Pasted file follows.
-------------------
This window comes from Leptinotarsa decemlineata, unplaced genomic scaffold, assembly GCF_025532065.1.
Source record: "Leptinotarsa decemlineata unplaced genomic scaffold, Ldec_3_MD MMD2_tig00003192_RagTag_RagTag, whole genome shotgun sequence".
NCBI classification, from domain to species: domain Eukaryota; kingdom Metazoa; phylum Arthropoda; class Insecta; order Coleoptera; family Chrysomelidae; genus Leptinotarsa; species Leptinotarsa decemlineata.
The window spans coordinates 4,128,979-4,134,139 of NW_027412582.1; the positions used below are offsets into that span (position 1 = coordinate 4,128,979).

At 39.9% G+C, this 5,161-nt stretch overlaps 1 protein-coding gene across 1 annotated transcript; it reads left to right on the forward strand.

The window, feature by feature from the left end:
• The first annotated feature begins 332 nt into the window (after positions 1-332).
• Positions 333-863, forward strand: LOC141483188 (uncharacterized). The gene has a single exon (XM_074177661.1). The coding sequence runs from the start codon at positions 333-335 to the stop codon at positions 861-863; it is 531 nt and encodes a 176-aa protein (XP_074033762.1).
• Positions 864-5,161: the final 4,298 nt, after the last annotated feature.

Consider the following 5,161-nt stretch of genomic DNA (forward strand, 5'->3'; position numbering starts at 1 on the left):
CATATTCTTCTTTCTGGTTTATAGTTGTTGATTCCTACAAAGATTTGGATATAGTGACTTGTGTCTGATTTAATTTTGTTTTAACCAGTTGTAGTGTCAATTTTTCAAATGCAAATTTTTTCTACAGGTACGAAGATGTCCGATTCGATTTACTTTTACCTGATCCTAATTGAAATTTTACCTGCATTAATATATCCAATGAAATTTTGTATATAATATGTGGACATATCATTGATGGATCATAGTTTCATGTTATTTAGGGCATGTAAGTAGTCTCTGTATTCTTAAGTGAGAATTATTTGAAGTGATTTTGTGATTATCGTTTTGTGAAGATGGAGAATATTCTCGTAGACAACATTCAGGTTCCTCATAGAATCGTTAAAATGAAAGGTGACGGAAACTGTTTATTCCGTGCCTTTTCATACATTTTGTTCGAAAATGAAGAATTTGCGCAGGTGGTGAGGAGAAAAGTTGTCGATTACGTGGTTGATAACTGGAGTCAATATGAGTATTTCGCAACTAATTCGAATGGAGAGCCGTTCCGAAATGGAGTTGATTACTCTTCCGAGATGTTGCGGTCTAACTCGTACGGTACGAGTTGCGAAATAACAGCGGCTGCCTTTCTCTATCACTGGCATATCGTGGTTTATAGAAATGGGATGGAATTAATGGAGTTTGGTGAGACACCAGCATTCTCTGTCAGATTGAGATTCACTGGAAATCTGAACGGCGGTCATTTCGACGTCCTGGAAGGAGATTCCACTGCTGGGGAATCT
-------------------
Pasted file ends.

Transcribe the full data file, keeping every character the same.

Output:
This window comes from Leptinotarsa decemlineata, unplaced genomic scaffold, assembly GCF_025532065.1.
Source record: "Leptinotarsa decemlineata unplaced genomic scaffold, Ldec_3_MD MMD2_tig00003192_RagTag_RagTag, whole genome shotgun sequence".
NCBI classification, from domain to species: domain Eukaryota; kingdom Metazoa; phylum Arthropoda; class Insecta; order Coleoptera; family Chrysomelidae; genus Leptinotarsa; species Leptinotarsa decemlineata.
The window spans coordinates 4,128,979-4,134,139 of NW_027412582.1; the positions used below are offsets into that span (position 1 = coordinate 4,128,979).

At 39.9% G+C, this 5,161-nt stretch overlaps 1 protein-coding gene across 1 annotated transcript; it reads left to right on the forward strand.

The window, feature by feature from the left end:
• The first annotated feature begins 332 nt into the window (after positions 1-332).
• Positions 333-863, forward strand: LOC141483188 (uncharacterized). The gene has a single exon (XM_074177661.1). The coding sequence runs from the start codon at positions 333-335 to the stop codon at positions 861-863; it is 531 nt and encodes a 176-aa protein (XP_074033762.1).
• Positions 864-5,161: the final 4,298 nt, after the last annotated feature.

Consider the following 5,161-nt stretch of genomic DNA (forward strand, 5'->3'; position numbering starts at 1 on the left):
CATATTCTTCTTTCTGGTTTATAGTTGTTGATTCCTACAAAGATTTGGATATAGTGACTTGTGTCTGATTTAATTTTGTTTTAACCAGTTGTAGTGTCAATTTTTCAAATGCAAATTTTTTCTACAGGTACGAAGATGTCCGATTCGATTTACTTTTACCTGATCCTAATTGAAATTTTACCTGCATTAATATATCCAATGAAATTTTGTATATAATATGTGGACATATCATTGATGGATCATAGTTTCATGTTATTTAGGGCATGTAAGTAGTCTCTGTATTCTTAAGTGAGAATTATTTGAAGTGATTTTGTGATTATCGTTTTGTGAAGATGGAGAATATTCTCGTAGACAACATTCAGGTTCCTCATAGAATCGTTAAAATGAAAGGTGACGGAAACTGTTTATTCCGTGCCTTTTCATACATTTTGTTCGAAAATGAAGAATTTGCGCAGGTGGTGAGGAGAAAAGTTGTCGATTACGTGGTTGATAACTGGAGTCAATATGAGTATTTCGCAACTAATTCGAATGGAGAGCCGTTCCGAAATGGAGTTGATTACTCTTCCGAGATGTTGCGGTCTAACTCGTACGGTACGAGTTGCGAAATAACAGCGGCTGCCTTTCTCTATCACTGGCATATCGTGGTTTATAGAAATGGGATGGAATTAATGGAGTTTGGTGAGACACCAGCATTCTCTGTCAGATTGAGATTCACTGGAAATCTGAACGGCGGTCATTTCGACGTCCTGGAAGGAGATTCCACTGCTGGGGAATCT